Feds Allocate Wisconsin 187K More COVID-19 Vaccine Doses

State Health Officials Report 2,790 New Cases, 49 New Deaths

Syringes containing the Pfizer-BioNTech COVID-19 vaccine sit in a tray
In this Jan. 7, 2021, photo syringes containing the Pfizer-BioNTech COVID-19 vaccine sit in a tray in a vaccination room at St. Joseph Hospital in Orange, Calif. Taking a new direction to speed release of coronavirus vaccines, President-elect Joe Biden’s office said Friday he would end the current practice of holding back vaccine doses to guarantee that people who get their first shot can also get a required second inoculation three weeks later. Jae C. Hong/AP Photos

More than 187,000 doses of the COVID-19 vaccine have been allocated across Wisconsin since last week, while new reports of infections are averaging at around 2,800 cases per day, according to the latest data published by the state Department of Health Services.

DHS reported 2,790 new cases of the disease Tuesday, bringing the average for the past seven days to 2,827 daily cases. One week ago, the average wa 2,400.

There were 49 new deaths from COVID-19 reported Tuesday. On Tuesday, 3,846 tested negative.

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Of the people who got tested for COVID-19 over the past week, 28.8 percent were positive for the disease, according to DHS. That rate has been declining since Jan. 4, but remains significantly higher than it was in summer and early fall of 2020.

The positivity rate is often read by public health officials as a measure of overall testing levels. A high rate could indicate that testing in the state is limited, and skewed toward those already flagged as potentially having COVID-19. A lower rate could indicate testing is more widespread. Changes in the test positivity rate can also speak to COVID-19’s spread, if the size and makeup of the testing pool stays consistent.

DHS also tracks the percentage of tests that are positive, instead of the percentage of people who get a positive result. The metric takes into account people who have been tested multiple times. The seven-day average for that number is 9.7 percent.

On Dec. 29, DHS officials began sharing vaccine data information, which will be updated every Tuesday. According to a DHS news release, the vaccine data includes “summary metrics for allocation, shipment and total vaccine administered, as well as a graph displaying the number of vaccinations administered per day.”

According to the DHS, 607,650 doses of the vaccine has been allocated across Wisconsin as of Tuesday, an increase of 187,450 from the last update. Currently, 163,371 doses of the vaccines have been administered while 373,100 have been shipped. Of the two vaccines approved for use, 104,806 doses of the Pfizer vaccine have been administered while 58,564 doses are the Moderna vaccine.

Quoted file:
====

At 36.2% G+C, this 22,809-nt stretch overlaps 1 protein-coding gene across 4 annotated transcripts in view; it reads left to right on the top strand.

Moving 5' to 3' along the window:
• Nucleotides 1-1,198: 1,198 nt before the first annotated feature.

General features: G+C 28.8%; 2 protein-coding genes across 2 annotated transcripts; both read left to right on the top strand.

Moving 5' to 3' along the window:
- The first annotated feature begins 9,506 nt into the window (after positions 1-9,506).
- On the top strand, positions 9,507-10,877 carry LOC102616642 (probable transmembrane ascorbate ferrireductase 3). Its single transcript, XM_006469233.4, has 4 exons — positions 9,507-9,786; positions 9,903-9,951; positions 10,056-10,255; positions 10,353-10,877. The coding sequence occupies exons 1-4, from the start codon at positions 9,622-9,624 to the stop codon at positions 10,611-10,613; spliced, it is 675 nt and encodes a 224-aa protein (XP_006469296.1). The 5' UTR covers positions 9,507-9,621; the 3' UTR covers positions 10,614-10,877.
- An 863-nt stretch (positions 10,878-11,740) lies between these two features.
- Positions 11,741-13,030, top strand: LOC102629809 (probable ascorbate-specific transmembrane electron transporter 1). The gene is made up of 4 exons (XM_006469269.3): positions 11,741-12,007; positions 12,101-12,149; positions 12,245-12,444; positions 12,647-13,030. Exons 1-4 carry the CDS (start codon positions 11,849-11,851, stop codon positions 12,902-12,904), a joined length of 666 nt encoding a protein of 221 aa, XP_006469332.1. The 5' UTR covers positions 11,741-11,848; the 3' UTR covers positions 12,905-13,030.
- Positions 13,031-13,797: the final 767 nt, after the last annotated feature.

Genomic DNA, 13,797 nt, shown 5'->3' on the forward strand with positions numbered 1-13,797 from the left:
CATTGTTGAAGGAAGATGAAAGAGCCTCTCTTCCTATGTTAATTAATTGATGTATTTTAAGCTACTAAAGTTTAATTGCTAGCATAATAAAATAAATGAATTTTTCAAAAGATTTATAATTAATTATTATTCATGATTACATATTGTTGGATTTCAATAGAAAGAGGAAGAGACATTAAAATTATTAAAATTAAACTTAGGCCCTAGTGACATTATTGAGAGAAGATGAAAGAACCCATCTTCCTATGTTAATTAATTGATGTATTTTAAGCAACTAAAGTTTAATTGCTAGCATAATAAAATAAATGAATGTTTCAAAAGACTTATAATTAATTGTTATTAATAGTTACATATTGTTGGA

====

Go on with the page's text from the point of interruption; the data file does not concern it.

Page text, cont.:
A graph showing the daily number of vaccinations across the state saw a steady increase in doses administered over the first full week of 2021. Preliminary data shows a decrease in the number of vaccinations since Jan. 8.

According to the Wisconsin Hospital Association, there were 1,017 COVID-19 patients hospitalized as of Monday. A total of 22,583 people have been hospitalized because of the disease, or 4.4 percent of all positive cases.

The latest figures bring the overall total of positive cases in Wisconsin to 511,136, according to DHS. A total of 5,211 people in Wisconsin have died from COVID-19.

COVID-19 activity varies from county to county. The latest activity data from DHS, released Wednesday, showed Menominee County with a “critically high” level of COVID-19 activity, while 61 counties were listed as having a “very high” level of activity. Ten counties had a “high” level of activity. The number of Wisconsin counties at a “critically high” level of COVID-19 activity has been on the decline. Wisconsin’s overall level is “very high.”

COVID-19 activity designations are based on the number of new cases per a county’s population over a 14-day period, as well as whether there’s an upward or downward trend in new cases.

As of Wednesday, all seven of Wisconsin’s regions had “very high” levels of activity and were listed as “growing” in activity, according to DHS.

Wisconsin’s daily testing capacity — based on the availability of test supplies and adequate staffing — has grown from 120 available lab tests in early March to 59,245 as of Tuesday. The number of actual people with new test results reported Tuesday was 6,636.

A total of 2,920,716 people have been tested over the course of the pandemic. Of those, 2,409,580 have tested negative.